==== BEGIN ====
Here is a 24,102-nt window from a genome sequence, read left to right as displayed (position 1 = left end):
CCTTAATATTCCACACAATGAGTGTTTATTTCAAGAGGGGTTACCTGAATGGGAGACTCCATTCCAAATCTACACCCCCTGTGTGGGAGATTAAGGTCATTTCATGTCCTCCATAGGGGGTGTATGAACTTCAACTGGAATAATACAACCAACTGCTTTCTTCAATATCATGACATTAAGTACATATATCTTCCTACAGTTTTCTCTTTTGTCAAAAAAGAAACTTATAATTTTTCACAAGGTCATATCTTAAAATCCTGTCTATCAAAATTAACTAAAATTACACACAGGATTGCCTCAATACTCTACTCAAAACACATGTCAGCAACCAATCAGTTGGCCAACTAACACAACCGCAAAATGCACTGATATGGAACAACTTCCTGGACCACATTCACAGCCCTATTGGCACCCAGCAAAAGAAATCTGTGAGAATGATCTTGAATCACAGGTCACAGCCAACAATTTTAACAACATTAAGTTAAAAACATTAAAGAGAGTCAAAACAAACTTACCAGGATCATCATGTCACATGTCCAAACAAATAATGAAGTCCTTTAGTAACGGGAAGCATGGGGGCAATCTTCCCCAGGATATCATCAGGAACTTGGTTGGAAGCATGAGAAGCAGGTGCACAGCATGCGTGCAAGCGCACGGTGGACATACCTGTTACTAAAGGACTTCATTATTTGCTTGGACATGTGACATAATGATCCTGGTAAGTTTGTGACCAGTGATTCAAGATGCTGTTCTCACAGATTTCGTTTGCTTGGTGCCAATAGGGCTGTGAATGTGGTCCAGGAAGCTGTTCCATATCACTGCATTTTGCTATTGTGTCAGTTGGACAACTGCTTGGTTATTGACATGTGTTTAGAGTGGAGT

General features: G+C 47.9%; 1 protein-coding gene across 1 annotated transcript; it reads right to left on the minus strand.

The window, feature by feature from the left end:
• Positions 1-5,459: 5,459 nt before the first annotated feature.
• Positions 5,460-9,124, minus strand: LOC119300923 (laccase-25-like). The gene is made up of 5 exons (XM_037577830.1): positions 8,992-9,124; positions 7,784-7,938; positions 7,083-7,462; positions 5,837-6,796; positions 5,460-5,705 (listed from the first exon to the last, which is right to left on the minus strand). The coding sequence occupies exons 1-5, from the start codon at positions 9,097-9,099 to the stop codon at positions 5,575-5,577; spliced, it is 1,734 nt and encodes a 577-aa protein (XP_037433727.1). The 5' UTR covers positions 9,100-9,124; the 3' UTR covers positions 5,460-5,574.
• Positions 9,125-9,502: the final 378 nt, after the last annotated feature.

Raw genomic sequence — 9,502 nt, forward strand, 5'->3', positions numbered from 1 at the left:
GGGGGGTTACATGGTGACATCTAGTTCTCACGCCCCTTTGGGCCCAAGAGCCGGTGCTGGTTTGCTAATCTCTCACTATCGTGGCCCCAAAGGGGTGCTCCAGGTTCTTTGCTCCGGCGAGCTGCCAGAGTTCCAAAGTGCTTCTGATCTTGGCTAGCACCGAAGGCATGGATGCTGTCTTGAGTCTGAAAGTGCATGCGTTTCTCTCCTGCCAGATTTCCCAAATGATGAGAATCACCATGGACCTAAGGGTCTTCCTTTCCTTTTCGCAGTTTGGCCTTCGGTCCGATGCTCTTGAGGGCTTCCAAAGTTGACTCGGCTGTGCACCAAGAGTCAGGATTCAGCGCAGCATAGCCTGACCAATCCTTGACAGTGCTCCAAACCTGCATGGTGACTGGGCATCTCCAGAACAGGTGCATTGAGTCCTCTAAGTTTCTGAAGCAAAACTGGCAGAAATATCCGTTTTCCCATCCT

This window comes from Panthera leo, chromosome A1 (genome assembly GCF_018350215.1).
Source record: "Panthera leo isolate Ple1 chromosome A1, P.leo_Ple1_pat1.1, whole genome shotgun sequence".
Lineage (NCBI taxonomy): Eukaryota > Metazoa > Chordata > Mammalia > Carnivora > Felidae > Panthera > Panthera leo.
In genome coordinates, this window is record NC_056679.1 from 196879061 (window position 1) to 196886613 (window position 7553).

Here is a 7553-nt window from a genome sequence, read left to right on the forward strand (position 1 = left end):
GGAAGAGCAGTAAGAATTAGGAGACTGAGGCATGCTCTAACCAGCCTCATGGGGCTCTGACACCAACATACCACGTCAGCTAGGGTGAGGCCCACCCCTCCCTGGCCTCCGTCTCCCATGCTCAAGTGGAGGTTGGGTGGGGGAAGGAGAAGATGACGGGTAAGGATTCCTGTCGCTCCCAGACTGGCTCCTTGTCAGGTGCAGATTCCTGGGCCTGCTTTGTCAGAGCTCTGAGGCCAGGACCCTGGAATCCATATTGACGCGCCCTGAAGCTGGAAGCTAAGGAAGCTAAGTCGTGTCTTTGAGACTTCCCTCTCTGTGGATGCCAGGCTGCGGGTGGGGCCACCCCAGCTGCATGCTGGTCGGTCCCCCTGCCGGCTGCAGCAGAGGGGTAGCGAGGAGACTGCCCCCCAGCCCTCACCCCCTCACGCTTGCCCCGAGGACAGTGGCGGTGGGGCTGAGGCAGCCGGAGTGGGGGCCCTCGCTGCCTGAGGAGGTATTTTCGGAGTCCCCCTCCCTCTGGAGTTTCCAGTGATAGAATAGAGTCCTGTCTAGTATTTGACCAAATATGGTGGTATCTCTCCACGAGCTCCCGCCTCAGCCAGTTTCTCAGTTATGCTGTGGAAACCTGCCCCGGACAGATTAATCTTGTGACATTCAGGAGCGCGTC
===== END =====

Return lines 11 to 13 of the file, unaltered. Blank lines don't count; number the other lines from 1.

Source record: "Panthera leo isolate Ple1 chromosome A1, P.leo_Ple1_pat1.1, whole genome shotgun sequence".
Lineage (NCBI taxonomy): Eukaryota > Metazoa > Chordata > Mammalia > Carnivora > Felidae > Panthera > Panthera leo.
In genome coordinates, this window is record NC_056679.1 from 196879061 (window position 1) to 196886613 (window position 7553).